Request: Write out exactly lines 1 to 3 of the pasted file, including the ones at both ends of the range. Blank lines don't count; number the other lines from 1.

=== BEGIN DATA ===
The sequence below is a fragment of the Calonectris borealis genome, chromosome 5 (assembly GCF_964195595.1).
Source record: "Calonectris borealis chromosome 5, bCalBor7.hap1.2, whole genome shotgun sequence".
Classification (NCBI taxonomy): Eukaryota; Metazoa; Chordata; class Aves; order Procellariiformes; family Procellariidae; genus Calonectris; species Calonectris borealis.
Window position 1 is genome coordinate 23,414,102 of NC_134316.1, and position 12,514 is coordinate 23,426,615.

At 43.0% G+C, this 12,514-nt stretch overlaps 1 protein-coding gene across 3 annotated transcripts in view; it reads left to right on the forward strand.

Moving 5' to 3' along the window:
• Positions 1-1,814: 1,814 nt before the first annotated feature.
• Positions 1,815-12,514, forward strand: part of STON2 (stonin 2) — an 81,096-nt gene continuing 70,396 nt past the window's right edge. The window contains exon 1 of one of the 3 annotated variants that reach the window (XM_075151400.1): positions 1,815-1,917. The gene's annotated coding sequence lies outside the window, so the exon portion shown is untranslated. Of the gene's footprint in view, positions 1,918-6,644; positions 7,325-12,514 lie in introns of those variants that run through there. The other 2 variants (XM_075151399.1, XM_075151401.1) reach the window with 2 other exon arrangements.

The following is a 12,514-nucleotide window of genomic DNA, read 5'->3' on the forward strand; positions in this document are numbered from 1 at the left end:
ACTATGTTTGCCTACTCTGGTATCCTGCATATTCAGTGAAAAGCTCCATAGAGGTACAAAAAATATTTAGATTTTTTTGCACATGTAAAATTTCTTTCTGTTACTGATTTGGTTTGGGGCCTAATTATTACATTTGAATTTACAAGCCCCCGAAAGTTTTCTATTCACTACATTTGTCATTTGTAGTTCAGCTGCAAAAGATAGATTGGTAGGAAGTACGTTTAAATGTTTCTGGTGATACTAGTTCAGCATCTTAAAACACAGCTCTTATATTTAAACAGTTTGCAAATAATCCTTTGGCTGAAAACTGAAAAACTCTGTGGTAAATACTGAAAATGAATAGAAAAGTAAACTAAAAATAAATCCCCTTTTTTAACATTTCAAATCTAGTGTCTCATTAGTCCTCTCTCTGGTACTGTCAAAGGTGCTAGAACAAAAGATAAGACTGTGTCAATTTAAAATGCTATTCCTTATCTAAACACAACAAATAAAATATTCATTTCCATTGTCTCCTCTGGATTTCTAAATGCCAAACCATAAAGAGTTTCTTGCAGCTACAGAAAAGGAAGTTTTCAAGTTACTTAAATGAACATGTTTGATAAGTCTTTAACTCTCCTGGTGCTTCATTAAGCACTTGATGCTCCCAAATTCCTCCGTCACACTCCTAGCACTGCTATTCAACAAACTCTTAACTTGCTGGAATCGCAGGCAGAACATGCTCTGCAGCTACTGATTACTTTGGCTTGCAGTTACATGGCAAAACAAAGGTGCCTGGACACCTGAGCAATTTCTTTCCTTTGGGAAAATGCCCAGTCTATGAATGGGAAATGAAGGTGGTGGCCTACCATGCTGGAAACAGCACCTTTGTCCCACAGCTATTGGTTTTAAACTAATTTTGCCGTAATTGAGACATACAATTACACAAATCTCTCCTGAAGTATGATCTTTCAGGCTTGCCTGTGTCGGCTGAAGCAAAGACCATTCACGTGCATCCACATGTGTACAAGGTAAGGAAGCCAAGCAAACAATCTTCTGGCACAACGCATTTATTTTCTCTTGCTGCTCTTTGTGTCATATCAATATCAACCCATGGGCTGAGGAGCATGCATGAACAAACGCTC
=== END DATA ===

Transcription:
The sequence below is a fragment of the Calonectris borealis genome, chromosome 5 (assembly GCF_964195595.1).
Source record: "Calonectris borealis chromosome 5, bCalBor7.hap1.2, whole genome shotgun sequence".
Classification (NCBI taxonomy): Eukaryota; Metazoa; Chordata; class Aves; order Procellariiformes; family Procellariidae; genus Calonectris; species Calonectris borealis.